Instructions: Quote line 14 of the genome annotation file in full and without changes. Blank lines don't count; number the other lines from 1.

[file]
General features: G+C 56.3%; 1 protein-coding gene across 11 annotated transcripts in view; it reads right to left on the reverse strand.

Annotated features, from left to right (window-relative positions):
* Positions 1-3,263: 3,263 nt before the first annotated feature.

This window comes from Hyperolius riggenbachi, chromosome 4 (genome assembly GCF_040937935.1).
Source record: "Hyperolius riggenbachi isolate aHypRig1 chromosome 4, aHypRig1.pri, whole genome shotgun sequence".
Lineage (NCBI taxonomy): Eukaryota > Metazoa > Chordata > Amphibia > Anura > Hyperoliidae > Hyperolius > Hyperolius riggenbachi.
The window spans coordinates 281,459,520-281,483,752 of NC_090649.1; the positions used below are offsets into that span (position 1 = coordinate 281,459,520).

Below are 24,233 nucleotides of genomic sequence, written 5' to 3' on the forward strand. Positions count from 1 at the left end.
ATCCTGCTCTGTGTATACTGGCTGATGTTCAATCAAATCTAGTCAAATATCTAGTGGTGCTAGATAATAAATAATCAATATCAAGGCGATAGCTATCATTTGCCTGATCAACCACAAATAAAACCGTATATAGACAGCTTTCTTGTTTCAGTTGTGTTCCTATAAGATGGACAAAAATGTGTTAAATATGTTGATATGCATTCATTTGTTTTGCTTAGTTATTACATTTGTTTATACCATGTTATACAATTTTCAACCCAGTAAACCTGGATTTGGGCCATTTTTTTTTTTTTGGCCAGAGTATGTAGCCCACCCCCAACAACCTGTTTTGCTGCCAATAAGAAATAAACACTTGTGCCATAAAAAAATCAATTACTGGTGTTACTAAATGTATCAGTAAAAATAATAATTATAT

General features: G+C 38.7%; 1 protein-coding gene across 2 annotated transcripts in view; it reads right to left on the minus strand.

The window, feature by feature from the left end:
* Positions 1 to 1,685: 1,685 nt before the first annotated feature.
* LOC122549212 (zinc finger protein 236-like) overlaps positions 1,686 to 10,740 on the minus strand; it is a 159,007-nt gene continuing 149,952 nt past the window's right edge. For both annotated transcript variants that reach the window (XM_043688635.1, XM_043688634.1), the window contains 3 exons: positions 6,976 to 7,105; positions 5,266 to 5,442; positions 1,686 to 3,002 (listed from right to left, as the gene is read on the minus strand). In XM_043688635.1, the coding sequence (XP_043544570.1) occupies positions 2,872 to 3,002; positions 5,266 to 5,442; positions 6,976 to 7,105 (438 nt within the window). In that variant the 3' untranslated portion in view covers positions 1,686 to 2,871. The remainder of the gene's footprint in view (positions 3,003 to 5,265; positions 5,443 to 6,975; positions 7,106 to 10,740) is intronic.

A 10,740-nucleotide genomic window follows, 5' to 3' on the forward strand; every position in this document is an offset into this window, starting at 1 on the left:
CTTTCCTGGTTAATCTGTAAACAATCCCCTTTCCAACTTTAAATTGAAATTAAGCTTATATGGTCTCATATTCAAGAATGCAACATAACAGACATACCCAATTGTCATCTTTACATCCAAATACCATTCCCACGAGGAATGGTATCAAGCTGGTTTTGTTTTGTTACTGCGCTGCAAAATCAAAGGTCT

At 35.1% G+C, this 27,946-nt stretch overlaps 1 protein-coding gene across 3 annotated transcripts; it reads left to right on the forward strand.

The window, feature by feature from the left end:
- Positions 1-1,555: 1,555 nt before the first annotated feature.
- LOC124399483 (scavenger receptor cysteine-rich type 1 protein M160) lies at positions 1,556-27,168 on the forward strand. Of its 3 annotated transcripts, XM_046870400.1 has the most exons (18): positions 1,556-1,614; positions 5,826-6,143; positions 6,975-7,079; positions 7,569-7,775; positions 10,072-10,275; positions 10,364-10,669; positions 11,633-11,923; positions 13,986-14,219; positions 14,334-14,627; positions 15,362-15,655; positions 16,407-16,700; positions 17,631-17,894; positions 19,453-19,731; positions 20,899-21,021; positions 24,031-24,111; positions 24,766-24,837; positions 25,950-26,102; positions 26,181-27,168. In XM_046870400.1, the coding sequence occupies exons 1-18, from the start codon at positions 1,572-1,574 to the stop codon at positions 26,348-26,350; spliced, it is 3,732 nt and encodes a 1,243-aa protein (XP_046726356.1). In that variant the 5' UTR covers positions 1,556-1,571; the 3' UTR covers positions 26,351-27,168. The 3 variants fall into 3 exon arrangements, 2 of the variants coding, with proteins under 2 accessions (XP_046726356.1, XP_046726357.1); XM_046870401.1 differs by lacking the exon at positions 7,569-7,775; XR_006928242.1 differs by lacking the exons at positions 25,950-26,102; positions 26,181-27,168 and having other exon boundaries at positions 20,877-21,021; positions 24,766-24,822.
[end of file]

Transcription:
A 10,740-nucleotide genomic window follows, 5' to 3' on the forward strand; every position in this document is an offset into this window, starting at 1 on the left: